Radio is the overlooked medium and yet it reaches a huge chunk of the population. Comms people need to spend more time thinking about it, one experienced lecturer says.
by Richard Horsman
There's a medium that reaches nine out of ten adults in the UK every week. The number of publications is expanding, and canny marketing means offshoot brands are growing the appeal of the core product. It's the only mass medium we can legally consume whilst driving a car. Yet the chances are, as communications professionals, you largely ignore it.
The medium is radio. The audience is remarkably consistent. It's been at or around 90 per cent reach for decades. After a period of turbulence in the commercial sector its internal ownership battles are largely resolved with Global, Bauer and News Corp the dominant players. Brands such as Capital, Smooth, Magic and Talk are gaining sophistication. The technical roll-out of digital DAB radio is nearly complete, and most new cars can pick it up.
The problem is that radio just isn't sexy. It's always suffered from the tyranny of pictures; how many Chief Execs don't demand their picture up front, centre, preferably in colour and ideally moving? What TV wants, TV gets, even if that means moving the time of the big announcement. It's ephemeral. It's easy to impress the boardroom with a file full of newspaper cuttings, much more difficult to capture equivalent local radio broadcasts that probably reach many more lives.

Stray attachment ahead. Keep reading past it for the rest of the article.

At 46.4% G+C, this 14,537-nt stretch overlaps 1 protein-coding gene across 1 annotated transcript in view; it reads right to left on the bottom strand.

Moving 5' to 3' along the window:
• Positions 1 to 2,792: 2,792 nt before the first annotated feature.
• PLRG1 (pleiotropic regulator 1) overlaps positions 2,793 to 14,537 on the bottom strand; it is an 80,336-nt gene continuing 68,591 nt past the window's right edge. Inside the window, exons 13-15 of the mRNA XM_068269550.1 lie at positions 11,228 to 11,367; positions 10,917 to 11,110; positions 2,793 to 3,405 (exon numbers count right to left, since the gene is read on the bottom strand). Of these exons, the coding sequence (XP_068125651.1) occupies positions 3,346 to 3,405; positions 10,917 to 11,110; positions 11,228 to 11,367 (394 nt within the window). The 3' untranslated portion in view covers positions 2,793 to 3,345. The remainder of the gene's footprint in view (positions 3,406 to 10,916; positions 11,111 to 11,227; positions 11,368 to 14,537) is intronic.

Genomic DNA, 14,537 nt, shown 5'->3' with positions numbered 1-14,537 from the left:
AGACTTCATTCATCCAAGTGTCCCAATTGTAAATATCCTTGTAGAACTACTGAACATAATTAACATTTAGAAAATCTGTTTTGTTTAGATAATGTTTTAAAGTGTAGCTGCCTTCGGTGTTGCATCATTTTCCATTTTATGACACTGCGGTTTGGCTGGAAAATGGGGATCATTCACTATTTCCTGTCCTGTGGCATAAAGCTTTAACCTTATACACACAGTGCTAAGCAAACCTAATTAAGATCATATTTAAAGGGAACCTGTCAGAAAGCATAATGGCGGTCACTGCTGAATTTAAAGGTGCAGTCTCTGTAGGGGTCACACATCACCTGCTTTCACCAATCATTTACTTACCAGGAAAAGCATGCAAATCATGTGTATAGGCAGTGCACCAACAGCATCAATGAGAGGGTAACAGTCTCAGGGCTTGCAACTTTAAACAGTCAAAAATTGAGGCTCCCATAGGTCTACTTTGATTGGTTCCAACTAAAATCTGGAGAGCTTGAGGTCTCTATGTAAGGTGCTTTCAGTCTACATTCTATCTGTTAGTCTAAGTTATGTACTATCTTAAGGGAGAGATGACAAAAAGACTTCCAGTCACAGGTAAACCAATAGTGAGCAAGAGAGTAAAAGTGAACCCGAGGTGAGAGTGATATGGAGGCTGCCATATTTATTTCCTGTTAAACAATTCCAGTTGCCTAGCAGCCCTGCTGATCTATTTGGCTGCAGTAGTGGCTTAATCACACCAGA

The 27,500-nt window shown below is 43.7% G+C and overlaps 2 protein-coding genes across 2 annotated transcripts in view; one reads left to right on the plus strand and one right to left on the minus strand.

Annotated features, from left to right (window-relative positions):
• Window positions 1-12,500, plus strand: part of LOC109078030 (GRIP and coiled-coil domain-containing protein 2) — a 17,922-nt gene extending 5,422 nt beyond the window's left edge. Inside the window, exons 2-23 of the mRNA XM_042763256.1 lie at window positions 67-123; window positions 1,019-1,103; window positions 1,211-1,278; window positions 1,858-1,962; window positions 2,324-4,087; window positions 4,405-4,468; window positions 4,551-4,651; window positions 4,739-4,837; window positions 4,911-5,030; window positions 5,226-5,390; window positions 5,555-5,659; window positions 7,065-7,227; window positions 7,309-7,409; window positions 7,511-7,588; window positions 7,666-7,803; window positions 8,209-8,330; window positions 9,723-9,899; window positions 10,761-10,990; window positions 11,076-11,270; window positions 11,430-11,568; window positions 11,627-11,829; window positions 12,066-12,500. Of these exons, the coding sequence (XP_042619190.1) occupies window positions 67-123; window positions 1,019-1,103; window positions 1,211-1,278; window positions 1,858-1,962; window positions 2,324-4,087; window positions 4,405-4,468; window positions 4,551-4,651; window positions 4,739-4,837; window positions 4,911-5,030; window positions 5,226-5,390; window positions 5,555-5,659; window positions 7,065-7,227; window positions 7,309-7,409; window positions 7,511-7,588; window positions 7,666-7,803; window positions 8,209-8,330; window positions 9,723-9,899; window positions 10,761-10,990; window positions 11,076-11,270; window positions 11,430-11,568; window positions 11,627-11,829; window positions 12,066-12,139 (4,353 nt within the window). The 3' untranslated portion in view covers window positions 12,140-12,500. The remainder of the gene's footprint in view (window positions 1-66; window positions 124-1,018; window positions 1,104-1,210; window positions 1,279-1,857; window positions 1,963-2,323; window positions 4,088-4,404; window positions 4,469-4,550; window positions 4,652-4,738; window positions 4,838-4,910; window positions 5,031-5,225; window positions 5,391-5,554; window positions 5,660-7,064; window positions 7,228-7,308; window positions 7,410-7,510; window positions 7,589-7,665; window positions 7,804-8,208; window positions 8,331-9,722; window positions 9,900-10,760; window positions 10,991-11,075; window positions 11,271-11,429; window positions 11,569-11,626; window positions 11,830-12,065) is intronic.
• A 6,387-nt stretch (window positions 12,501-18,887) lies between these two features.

The digital revolution has made things worse. There are gongs to be won for innovative online campaigns, and just when you've got your Facebook, Twitter and Instagram strategies working fine Snapchat comes along to disrupt it all. Radio keeps on delivering, but it's not shiny and there's nothing to project on the big screen at the awards ceremony.
I worry in my own world, training the journalists of tomorrow, that the skills of radiocraft are being lost. The curriculum becomes ever more crowded as employers demand video, live-tweeting and SEO optimisation skills on top of finding and writing a good story that's legally safe. A generation of journalists and PR professionals is growing up who don't use their ears, creatively deaf to the potential of breaking news, storytelling and communications in the theatre of the mind.
Which is a real shame. Because buried in the stats it's easy to overlook that one in five Americans heard a podcast this week. As did more than one in ten Brits. Radio is evolving, whilst the skills to make it are relegated to the fringes. I for one will be resisting that trend.